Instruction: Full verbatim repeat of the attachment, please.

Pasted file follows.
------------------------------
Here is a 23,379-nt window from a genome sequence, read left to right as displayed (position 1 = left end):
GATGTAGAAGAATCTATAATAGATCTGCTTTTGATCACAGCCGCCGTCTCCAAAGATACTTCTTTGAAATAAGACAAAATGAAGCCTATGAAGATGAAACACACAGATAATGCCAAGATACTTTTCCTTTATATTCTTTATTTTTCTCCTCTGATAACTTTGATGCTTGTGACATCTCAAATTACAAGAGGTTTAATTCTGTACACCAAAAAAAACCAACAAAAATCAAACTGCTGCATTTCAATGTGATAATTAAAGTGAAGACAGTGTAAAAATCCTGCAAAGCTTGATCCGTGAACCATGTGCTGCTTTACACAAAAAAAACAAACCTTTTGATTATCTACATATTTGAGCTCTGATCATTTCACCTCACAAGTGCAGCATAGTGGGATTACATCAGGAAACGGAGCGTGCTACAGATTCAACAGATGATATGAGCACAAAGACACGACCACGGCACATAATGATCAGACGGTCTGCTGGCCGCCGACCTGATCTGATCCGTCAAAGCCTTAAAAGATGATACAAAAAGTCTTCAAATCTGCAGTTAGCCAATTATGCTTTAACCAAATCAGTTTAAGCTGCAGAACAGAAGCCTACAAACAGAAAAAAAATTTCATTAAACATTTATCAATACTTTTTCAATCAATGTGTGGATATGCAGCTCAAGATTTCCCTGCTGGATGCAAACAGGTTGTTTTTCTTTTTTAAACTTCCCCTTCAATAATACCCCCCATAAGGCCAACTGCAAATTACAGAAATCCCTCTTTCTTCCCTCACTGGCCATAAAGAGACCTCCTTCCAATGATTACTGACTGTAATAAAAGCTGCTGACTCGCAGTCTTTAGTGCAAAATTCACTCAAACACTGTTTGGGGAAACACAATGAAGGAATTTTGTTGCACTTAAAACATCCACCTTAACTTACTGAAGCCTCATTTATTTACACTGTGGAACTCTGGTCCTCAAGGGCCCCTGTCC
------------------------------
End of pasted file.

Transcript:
Here is a 23,379-nt window from a genome sequence, read left to right as displayed (position 1 = left end):
GATGTAGAAGAATCTATAATAGATCTGCTTTTGATCACAGCCGCCGTCTCCAAAGATACTTCTTTGAAATAAGACAAAATGAAGCCTATGAAGATGAAACACACAGATAATGCCAAGATACTTTTCCTTTATATTCTTTATTTTTCTCCTCTGATAACTTTGATGCTTGTGACATCTCAAATTACAAGAGGTTTAATTCTGTACACCAAAAAAAACCAACAAAAATCAAACTGCTGCATTTCAATGTGATAATTAAAGTGAAGACAGTGTAAAAATCCTGCAAAGCTTGATCCGTGAACCATGTGCTGCTTTACACAAAAAAAACAAACCTTTTGATTATCTACATATTTGAGCTCTGATCATTTCACCTCACAAGTGCAGCATAGTGGGATTACATCAGGAAACGGAGCGTGCTACAGATTCAACAGATGATATGAGCACAAAGACACGACCACGGCACATAATGATCAGACGGTCTGCTGGCCGCCGACCTGATCTGATCCGTCAAAGCCTTAAAAGATGATACAAAAAGTCTTCAAATCTGCAGTTAGCCAATTATGCTTTAACCAAATCAGTTTAAGCTGCAGAACAGAAGCCTACAAACAGAAAAAAAATTTCATTAAACATTTATCAATACTTTTTCAATCAATGTGTGGATATGCAGCTCAAGATTTCCCTGCTGGATGCAAACAGGTTGTTTTTCTTTTTTAAACTTCCCCTTCAATAATACCCCCCATAAGGCCAACTGCAAATTACAGAAATCCCTCTTTCTTCCCTCACTGGCCATAAAGAGACCTCCTTCCAATGATTACTGACTGTAATAAAAGCTGCTGACTCGCAGTCTTTAGTGCAAAATTCACTCAAACACTGTTTGGGGAAACACAATGAAGGAATTTTGTTGCACTTAAAACATCCACCTTAACTTACTGAAGCCTCATTTATTTACACTGTGGAACTCTGGTCCTCAAGGGCCCCTGTCC